Join the debate. Vote Now on the Dear Abby Poll of the week.

by Abigail Van Buren

Woman Must Lay Down Law to Kids Who Think They Rule

DEAR ABBY: What's a roommate to do? My roommate, Susie, has five children. They range in age from 11 to 18. Two live with her, and three live with their father. When all five are here for a month in the summer, life is difficult.

The children who live with their father have few rules, no chores, curfews or discipline in their home. When they arrive, they are frequently rude, complaining, unappreciative, and disrespectful to their mother, their siblings and to me.

As a homeowner and single woman, I cringe when the children arrive. I know there will be no peace in my home until they leave. I worry about my pets, swimming pool or trampoline accidents, my belongings and my ability to hold my tongue.

The question: Would I be out of line if I spoke up and said, "This is what's expected of you while you are visiting in my home"?

Abby, there must be other people in situations similar to mine. What do they do under these cirumstances? -- PUZZLED IN ARKANSAS

DEAR PUZZLED: You have every right to tell the children, "These are the rules of the house, and I expect you to abide by them." You might also hand them a list such as the following:


1. If you open it, close it.

2. If you turn it on, turn it off.

3. If you unlock it, lock it.

4. If you break it, repair it.

5. If you can't fix it, call in someone who can.

6. If you borrow it, return it.

7. If you use it, take care of it.

8. If you make a mess, clean it up.

9. If you move it, put it back.

10. If it belongs to someone else and you want to use it, get permission.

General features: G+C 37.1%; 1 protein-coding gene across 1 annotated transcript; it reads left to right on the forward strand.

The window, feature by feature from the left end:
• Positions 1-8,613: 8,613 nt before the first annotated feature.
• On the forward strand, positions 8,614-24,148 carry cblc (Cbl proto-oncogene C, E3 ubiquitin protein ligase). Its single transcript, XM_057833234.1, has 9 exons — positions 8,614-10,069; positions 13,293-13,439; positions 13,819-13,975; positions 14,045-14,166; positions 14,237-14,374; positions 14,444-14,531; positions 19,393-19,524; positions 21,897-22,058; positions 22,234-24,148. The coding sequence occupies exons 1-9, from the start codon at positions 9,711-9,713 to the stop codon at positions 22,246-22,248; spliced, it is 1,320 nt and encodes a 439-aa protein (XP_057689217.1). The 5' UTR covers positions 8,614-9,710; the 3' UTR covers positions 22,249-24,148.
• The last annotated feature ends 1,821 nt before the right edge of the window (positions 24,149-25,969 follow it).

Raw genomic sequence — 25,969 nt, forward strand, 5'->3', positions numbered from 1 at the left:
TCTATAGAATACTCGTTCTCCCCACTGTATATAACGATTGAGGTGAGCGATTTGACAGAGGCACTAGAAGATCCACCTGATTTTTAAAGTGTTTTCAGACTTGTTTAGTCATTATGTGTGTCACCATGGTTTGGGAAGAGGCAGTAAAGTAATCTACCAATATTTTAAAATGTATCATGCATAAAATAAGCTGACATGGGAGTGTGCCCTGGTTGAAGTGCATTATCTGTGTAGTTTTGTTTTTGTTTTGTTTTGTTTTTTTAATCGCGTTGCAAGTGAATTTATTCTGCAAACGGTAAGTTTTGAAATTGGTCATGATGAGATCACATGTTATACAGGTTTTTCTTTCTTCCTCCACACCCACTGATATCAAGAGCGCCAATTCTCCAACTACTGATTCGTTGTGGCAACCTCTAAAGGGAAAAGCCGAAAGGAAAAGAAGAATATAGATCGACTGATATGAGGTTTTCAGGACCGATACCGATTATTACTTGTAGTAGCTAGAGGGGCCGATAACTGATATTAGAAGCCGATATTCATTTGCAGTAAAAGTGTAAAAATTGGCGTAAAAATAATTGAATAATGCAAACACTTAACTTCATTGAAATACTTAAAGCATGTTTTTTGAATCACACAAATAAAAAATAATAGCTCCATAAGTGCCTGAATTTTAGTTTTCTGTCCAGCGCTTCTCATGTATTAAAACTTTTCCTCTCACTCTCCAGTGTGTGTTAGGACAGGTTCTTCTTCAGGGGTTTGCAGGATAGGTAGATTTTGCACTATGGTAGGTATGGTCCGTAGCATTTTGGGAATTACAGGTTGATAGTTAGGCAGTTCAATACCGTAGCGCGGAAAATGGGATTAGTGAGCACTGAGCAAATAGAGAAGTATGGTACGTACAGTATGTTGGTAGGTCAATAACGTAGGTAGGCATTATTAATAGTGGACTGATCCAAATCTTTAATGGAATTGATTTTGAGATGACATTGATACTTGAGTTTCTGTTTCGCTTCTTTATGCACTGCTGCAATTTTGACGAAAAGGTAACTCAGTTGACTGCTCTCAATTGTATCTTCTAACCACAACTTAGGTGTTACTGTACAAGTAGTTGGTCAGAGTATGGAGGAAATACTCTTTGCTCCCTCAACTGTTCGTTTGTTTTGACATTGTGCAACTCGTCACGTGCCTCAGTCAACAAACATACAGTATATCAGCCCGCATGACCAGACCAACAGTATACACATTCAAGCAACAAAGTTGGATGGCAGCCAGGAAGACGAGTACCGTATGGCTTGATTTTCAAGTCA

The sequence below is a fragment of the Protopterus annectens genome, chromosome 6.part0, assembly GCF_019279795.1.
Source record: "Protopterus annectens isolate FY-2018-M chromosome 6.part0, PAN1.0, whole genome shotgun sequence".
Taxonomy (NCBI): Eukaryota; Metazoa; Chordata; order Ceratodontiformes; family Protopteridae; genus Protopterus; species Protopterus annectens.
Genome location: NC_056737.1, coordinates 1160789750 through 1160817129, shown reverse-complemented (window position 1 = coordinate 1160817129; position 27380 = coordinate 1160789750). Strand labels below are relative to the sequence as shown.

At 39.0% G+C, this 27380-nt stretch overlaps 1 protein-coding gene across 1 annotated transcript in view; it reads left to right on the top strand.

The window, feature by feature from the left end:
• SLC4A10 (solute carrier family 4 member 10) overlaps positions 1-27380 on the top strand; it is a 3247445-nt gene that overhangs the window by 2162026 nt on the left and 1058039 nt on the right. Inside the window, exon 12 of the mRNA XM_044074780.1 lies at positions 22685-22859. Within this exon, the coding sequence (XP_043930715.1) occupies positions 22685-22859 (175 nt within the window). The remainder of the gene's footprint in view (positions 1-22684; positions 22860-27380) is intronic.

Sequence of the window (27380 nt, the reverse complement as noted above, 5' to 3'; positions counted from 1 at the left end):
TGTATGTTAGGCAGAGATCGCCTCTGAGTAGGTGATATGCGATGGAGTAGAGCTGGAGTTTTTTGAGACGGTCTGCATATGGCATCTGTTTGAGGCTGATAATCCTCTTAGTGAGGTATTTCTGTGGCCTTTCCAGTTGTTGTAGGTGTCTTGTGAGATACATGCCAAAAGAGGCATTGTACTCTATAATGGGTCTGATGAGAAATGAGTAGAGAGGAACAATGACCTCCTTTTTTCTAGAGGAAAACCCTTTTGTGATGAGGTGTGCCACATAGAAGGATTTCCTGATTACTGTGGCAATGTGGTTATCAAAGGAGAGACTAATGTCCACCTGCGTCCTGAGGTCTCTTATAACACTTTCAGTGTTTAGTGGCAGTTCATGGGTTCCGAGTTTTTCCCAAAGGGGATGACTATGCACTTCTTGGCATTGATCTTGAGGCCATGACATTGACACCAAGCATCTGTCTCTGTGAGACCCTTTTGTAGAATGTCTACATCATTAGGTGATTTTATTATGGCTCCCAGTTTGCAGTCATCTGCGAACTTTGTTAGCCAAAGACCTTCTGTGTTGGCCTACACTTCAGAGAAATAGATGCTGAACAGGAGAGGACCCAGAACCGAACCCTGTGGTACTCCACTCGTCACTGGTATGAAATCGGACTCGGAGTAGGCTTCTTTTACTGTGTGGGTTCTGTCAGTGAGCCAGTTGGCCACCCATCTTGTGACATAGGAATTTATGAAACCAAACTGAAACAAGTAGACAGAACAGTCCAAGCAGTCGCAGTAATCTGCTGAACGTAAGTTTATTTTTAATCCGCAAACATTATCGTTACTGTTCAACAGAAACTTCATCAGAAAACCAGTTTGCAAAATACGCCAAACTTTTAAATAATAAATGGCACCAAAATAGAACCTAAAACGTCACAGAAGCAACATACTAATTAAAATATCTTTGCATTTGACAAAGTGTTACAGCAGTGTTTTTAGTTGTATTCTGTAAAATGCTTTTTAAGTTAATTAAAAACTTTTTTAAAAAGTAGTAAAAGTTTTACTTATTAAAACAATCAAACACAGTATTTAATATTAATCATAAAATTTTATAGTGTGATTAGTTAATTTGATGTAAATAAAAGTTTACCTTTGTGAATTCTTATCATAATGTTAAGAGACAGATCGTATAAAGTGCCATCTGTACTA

11. If you don't know how to operate it, leave it alone.

12. If it doesn't concern you, don't mess with it.

Also, give consideration to increasing your household insurance to cover possible damage.

I wish you the best of luck!

DEAR ABBY: I have been a librarian for 25 years and hope you will help me get an important message out to people everywhere.

Many times when patrons approach me at the library information desk, they preface their requests with, "I know this is probably a dumb question, but ..." Abby, this always distresses me, because the fact is, most librarians love their work -- and if everyone walked into the library already knowing how to find the information they want, we wouldn't be needed!

I always tell my patrons that as far as I'm concerned, there are no "dumb" questions, and if it weren't for their asking for my help, I would be working at something far less enjoyable. So, the message is, "Please ask the librarian. We want to help you!" Thanks, Abby. -- CAROL GOODSON, CARROLLTON, GA.

DEAR CAROL: I'm pleased to convey your message. I am in complete agreement with your philosophy that there's no such thing as a dumb question. What is really dumb is remaining ignorant.

For everything you need to know about wedding planning, order "How to Have a Lovely Wedding." Send a business-sized, self-addressed envelope, plus check or money order for $3.95 ($4.50 in Canada) to: Dear Abby, Wedding Booklet, P.O. Box 447, Mount Morris, Ill. 61054-0447. (Postage is included.)

4520 Main St., Kansas City, Mo. 64111; (816) 932-6600